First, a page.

Laurie Kelley meets Crazy Uncle Dave!

Chris did not just scale the Seven Summits or make a movie about himself; he has promoted hemophilia worldwide with his life-risking achievement, and he has made a call for action for others, to help those in developing countries through Save One Life. Without Amy, without camp, he might not have joined the community. Without working at the Indiana HTC as a lab tech, he might never have gone to Africa, where his eyes were opened to the suffering of his blood brothers overseas. Without Uncle Dave? Who knows. Bombardier Blood boasts a cast of supporting characters who embody this mystical truth: We never know what ripples we create when we reach out, take a risk, and care about another human being.

Chris did it. He made history. First person with hemophilia to scale Everest, and to bag the Seven Summits. And I suspect that Chris’s story is far from over, but is really just beginning.

Chris with photographer Rob Bradford
Laurie with Octapharma reps Paul Wilk and Elizabeth Pulley
Laurie Kelley with photographer Rob Bradford and film editor Steven Sander







China: Aggressive Growth, but Hemophilia Lags

There’s no describing China adequately: it’s massive, it’s spectacular, it’s impressive, it’s ancient. I visited on holiday from November 1 to November 17 as part of a Viking Cruise, part of which took us all down the Yangtze River, to view the Three Gorges and the incredible Three Gorges Dam, the world’s largest power station. And everywhere we looked there is construction. Gigantic tower cranes dominate the skyline in all the cities we visited, like mechanical birds dipping down into a field of high-rise apartments that jut up and on forever like a field of metal grass. I’ve seen some things in my travels to over 3o developing countries, but nothing like this. As we all gazed at the endless rows of enormous apartments, stacked like a line of dominos, I felt like we were in a Blade Runner sequel. Each city stunned us more than the previous one.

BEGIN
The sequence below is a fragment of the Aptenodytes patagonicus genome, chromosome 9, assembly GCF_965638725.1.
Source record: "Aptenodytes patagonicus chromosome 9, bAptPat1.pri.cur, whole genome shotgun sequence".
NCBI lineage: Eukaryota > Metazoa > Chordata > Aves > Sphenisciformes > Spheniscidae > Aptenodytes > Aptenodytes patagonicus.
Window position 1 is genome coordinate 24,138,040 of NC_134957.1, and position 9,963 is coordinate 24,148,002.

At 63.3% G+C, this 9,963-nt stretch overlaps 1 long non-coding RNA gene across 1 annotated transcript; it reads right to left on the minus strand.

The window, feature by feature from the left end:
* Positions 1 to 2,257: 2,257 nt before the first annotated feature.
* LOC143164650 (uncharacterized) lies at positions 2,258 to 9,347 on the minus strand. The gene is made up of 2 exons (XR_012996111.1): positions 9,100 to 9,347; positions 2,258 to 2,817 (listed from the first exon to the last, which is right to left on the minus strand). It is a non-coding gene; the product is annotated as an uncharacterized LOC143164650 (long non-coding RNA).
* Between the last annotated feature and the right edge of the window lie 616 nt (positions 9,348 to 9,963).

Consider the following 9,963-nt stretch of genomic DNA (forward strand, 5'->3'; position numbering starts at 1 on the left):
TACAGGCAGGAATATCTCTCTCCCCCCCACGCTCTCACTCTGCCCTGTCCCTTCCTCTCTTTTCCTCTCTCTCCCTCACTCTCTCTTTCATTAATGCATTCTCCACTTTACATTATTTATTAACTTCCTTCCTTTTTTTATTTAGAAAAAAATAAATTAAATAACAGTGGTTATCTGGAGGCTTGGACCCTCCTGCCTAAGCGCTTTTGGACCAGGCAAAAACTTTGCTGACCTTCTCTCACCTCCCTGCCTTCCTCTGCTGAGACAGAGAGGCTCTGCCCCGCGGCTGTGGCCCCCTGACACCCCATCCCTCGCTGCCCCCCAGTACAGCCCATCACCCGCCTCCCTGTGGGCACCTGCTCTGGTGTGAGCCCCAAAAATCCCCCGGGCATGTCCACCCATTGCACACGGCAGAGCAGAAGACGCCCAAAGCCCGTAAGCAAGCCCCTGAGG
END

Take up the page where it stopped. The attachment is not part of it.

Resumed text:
Laurie Kelley at the Great Wall

China recently surpassed Japan as the world’s second largest economy. You can see economic activity everywhere; it is a country on the move. And yet, I found myself wondering about medical care for those with hemophilia. How does China care for its patients?